You see, not only will you be taking out a variety of different foes, but each level cleverly hides collectibles, treasures and side-objectives throughout. The first level, for example, tucks away mini statues that you have to shoot to collect (think Resident Evil 4’s Blue Medal system). I felt compelled to grab them all – as you do – and although I searched high and low, I couldn’t even locate half of the goods. This is where much of Strange Brigade’s replay value sits, and thanks to how exciting and well paced the game is, revisiting old levels never feels like a chore.
I also enjoyed the puzzle aspects of the game. Most levels house a collection of tombs that can only be accessed if you solve a puzzle first – shooting hieroglyphs in the correct order, and so on. If you’re smart enough to make it in, you’ll be handsomely rewarded for your efforts. Strange Brigade also packs a healthy serving of weapons, many of which will be unlocked through natural play. Each weapon looks and feels unique, and can be further enhanced through applying runes that can be sought via pick-ups; such as blast-freezing enemies on the spot.
Enemies will come thick and they’ll come fast. This isn’t a game that gives you much time to react or breathe, instead, it’s very much a twitch shooter that relies heavily on your precision, accuracy and speed. Mercifully, there’s environmental hazards that will help you along the way – and kill you if you’re not careful. These arrive in the form of spinning blades, spikes, and much, much more. I’m writing this alongside my review of the game pre-release, and I’m trying my hardest to not go over too much to prevent spoiling the experience for new players.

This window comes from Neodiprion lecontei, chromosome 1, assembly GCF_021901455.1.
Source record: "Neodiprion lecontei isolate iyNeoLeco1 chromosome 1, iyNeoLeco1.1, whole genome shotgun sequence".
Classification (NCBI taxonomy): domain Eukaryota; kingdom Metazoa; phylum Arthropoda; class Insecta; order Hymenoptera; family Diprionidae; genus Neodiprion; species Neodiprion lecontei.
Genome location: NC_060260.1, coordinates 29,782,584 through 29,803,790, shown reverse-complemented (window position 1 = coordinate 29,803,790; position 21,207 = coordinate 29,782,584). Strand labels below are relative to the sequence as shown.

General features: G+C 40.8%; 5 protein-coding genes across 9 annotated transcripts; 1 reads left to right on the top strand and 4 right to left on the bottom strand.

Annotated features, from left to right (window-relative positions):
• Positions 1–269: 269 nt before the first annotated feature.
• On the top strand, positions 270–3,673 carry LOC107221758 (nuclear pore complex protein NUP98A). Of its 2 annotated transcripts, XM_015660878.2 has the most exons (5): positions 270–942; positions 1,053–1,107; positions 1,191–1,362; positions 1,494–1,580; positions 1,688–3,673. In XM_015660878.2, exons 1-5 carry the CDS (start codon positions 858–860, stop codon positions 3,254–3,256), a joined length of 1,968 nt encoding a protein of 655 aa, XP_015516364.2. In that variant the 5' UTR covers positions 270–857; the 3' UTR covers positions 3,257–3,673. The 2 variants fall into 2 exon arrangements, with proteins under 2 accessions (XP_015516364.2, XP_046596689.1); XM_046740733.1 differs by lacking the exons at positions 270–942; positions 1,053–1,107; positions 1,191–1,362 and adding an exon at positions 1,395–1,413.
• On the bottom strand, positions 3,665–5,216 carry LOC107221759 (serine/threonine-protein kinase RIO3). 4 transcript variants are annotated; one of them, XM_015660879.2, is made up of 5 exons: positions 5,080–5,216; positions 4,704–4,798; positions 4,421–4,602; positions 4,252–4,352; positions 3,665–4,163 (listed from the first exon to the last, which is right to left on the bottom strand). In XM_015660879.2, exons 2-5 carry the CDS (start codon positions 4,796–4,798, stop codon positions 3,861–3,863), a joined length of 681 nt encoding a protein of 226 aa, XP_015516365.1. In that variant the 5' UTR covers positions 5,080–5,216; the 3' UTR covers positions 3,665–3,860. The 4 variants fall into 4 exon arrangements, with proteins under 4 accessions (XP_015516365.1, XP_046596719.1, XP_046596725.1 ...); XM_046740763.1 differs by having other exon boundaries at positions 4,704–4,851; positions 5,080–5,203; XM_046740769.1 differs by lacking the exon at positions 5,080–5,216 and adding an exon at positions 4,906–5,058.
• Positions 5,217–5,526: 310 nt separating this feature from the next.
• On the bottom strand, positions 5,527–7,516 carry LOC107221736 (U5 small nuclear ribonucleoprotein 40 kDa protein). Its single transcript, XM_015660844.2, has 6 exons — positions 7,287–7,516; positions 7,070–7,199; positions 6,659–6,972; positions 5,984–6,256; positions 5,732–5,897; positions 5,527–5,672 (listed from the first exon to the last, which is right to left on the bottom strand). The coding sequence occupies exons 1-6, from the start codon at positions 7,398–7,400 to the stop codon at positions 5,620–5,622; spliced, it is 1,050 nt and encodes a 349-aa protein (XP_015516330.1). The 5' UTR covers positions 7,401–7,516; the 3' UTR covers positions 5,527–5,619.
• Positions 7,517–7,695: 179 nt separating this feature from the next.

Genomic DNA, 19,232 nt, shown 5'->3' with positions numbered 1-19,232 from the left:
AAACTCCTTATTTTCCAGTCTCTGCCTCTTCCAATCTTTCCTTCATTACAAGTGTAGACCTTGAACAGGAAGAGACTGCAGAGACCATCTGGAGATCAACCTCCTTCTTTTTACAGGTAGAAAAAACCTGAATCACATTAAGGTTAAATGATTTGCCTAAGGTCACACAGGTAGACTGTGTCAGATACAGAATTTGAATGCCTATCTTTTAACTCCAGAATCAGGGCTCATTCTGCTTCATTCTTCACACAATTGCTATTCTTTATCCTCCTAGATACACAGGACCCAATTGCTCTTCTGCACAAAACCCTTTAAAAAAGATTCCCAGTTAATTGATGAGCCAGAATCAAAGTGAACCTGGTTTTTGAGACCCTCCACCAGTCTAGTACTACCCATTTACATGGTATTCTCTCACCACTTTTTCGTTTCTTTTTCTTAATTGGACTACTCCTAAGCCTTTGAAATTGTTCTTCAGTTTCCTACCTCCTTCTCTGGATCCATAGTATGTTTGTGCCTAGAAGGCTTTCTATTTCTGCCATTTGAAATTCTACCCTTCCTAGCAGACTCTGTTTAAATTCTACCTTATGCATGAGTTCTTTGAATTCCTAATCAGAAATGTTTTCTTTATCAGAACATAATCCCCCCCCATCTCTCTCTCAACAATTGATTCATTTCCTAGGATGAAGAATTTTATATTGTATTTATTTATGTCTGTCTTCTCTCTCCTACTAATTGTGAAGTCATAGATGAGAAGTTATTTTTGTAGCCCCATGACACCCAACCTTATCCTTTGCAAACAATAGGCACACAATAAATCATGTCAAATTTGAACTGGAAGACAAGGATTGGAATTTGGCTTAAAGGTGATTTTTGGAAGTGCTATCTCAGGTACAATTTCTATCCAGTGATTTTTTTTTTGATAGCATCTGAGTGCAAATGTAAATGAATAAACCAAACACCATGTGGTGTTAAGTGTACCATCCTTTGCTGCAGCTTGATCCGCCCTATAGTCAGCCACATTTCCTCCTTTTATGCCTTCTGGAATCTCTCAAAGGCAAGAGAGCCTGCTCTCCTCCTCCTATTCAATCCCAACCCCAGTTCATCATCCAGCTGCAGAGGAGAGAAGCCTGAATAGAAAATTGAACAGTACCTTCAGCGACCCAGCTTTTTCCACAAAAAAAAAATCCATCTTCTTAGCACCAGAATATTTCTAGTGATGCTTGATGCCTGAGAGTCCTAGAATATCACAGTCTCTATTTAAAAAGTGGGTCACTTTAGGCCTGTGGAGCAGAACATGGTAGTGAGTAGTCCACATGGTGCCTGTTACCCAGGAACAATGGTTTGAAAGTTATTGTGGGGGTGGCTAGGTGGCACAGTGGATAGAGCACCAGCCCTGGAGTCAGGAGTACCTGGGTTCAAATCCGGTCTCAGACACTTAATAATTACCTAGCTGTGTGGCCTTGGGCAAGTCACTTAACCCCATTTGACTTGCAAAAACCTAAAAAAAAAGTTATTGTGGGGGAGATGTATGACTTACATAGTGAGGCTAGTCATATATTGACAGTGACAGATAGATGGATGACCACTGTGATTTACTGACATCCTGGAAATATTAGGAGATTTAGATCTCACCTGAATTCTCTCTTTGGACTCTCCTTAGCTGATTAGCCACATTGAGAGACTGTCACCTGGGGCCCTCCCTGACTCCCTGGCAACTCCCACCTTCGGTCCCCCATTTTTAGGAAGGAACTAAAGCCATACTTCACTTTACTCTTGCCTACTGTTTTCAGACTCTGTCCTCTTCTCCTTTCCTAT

What I will say is that after six hours of play, I barely feel like I have scratched the surface. By the time you read this, I’ll likely have plugged several more hours into the game and have a review on the site for you to learn more. Moving back to the titular question, what makes Strange Brigade so fun? There isn’t a singular answer that I can give. There’s several elements of the game that come together to produce such a compelling and rewarding experience and I dare say that this is the best work we’ve seen from Rebellion yet. No, I don’t say that lightly.
Rounding all of this off is the game’s impressive visuals. Sure, the character models look a bit daft and there’s some animations that are stiff, to say the very least, but as far as level design and diversity goes, Strange Brigade is nothing short of sensational. Each location varies from the last and retains some beautiful, stunning visual splendor. The same can be said about the core functionality, which – as alluded to above – encourages players to take their time and soak up as much of the game as possible for a wide selection of different reasons.
Strange Brigade is fun because by design, it’s crafted to be played time and time again. It’s deep with secrets, lore, puzzles, action, mammoth fights and more. Out of the other AAA games that are arriving this week, Strange Brigade has a fighting chance to top the rest. It’s fair to summarize this game as a blend of Left 4 Dead, Tomb Raider, and Zombie Army Trilogy, and if that appeals to you, you’re not going to be disappointed. Have you picked this up yet? Have you been following its promotion? Hit the comment section below to get in on the discussion.